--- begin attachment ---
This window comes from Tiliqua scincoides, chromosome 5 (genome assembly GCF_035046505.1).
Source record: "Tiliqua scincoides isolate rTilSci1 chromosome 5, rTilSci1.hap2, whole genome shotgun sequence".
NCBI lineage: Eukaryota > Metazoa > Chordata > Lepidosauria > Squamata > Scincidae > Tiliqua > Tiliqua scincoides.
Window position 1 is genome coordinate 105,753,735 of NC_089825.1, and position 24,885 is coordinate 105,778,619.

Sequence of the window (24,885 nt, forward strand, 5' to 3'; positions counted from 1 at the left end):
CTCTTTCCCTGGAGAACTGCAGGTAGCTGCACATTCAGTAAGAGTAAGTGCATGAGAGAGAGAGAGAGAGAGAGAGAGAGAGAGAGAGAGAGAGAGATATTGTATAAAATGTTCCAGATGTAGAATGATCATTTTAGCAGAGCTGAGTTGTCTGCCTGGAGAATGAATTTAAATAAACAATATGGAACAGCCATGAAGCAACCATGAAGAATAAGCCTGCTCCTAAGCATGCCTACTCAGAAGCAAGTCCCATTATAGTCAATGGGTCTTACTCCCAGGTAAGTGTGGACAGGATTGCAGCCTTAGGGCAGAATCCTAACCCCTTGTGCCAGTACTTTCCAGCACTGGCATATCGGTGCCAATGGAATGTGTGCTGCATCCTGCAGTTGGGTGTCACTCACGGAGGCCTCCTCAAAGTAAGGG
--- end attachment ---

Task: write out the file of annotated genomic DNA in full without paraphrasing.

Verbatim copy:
This window comes from Tiliqua scincoides, chromosome 5 (genome assembly GCF_035046505.1).
Source record: "Tiliqua scincoides isolate rTilSci1 chromosome 5, rTilSci1.hap2, whole genome shotgun sequence".
NCBI lineage: Eukaryota > Metazoa > Chordata > Lepidosauria > Squamata > Scincidae > Tiliqua > Tiliqua scincoides.
Window position 1 is genome coordinate 105,753,735 of NC_089825.1, and position 24,885 is coordinate 105,778,619.

Sequence of the window (24,885 nt, forward strand, 5' to 3'; positions counted from 1 at the left end):
CTCTTTCCCTGGAGAACTGCAGGTAGCTGCACATTCAGTAAGAGTAAGTGCATGAGAGAGAGAGAGAGAGAGAGAGAGAGAGAGAGAGAGAGAGAGATATTGTATAAAATGTTCCAGATGTAGAATGATCATTTTAGCAGAGCTGAGTTGTCTGCCTGGAGAATGAATTTAAATAAACAATATGGAACAGCCATGAAGCAACCATGAAGAATAAGCCTGCTCCTAAGCATGCCTACTCAGAAGCAAGTCCCATTATAGTCAATGGGTCTTACTCCCAGGTAAGTGTGGACAGGATTGCAGCCTTAGGGCAGAATCCTAACCCCTTGTGCCAGTACTTTCCAGCACTGGCATATCGGTGCCAATGGAATGTGTGCTGCATCCTGCAGTTGGGTGTCACTCACGGAGGCCTCCTCAAAGTAAGGG